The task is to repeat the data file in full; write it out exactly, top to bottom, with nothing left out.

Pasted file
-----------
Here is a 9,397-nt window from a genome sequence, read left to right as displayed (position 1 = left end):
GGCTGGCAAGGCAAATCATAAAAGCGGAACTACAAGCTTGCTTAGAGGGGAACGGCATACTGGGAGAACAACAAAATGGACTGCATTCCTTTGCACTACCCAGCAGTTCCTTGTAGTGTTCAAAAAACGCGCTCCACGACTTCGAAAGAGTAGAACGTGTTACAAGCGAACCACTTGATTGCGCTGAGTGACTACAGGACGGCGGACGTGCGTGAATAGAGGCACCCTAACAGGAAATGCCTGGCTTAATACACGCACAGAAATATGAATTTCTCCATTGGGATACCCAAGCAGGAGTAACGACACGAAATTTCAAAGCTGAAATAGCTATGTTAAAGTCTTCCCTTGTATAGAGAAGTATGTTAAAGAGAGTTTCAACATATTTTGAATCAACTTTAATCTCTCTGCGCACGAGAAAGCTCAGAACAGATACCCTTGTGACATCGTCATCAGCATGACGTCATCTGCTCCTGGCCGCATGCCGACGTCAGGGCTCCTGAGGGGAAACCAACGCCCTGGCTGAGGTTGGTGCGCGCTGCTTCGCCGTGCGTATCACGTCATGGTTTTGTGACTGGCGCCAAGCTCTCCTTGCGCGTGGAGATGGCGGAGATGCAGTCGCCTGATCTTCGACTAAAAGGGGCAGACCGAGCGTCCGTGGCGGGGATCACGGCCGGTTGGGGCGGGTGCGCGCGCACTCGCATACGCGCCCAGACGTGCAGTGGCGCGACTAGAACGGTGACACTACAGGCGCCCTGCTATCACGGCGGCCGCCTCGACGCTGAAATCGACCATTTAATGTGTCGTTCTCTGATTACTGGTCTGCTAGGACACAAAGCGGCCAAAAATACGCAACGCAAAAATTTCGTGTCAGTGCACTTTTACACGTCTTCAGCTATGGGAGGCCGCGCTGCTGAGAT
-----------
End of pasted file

Here is a 9,397-nt window from a genome sequence, read left to right as displayed (position 1 = left end):
GGCTGGCAAGGCAAATCATAAAAGCGGAACTACAAGCTTGCTTAGAGGGGAACGGCATACTGGGAGAACAACAAAATGGACTGCATTCCTTTGCACTACCCAGCAGTTCCTTGTAGTGTTCAAAAAACGCGCTCCACGACTTCGAAAGAGTAGAACGTGTTACAAGCGAACCACTTGATTGCGCTGAGTGACTACAGGACGGCGGACGTGCGTGAATAGAGGCACCCTAACAGGAAATGCCTGGCTTAATACACGCACAGAAATATGAATTTCTCCATTGGGATACCCAAGCAGGAGTAACGACACGAAATTTCAAAGCTGAAATAGCTATGTTAAAGTCTTCCCTTGTATAGAGAAGTATGTTAAAGAGAGTTTCAACATATTTTGAATCAACTTTAATCTCTCTGCGCACGAGAAAGCTCAGAACAGATACCCTTGTGACATCGTCATCAGCATGACGTCATCTGCTCCTGGCCGCATGCCGACGTCAGGGCTCCTGAGGGGAAACCAACGCCCTGGCTGAGGTTGGTGCGCGCTGCTTCGCCGTGCGTATCACGTCATGGTTTTGTGACTGGCGCCAAGCTCTCCTTGCGCGTGGAGATGGCGGAGATGCAGTCGCCTGATCTTCGACTAAAAGGGGCAGACCGAGCGTCCGTGGCGGGGATCACGGCCGGTTGGGGCGGGTGCGCGCGCACTCGCATACGCGCCCAGACGTGCAGTGGCGCGACTAGAACGGTGACACTACAGGCGCCCTGCTATCACGGCGGCCGCCTCGACGCTGAAATCGACCATTTAATGTGTCGTTCTCTGATTACTGGTCTGCTAGGACACAAAGCGGCCAAAAATACGCAACGCAAAAATTTCGTGTCAGTGCACTTTTACACGTCTTCAGCTATGGGAGGCCGCGCTGCTGAGAT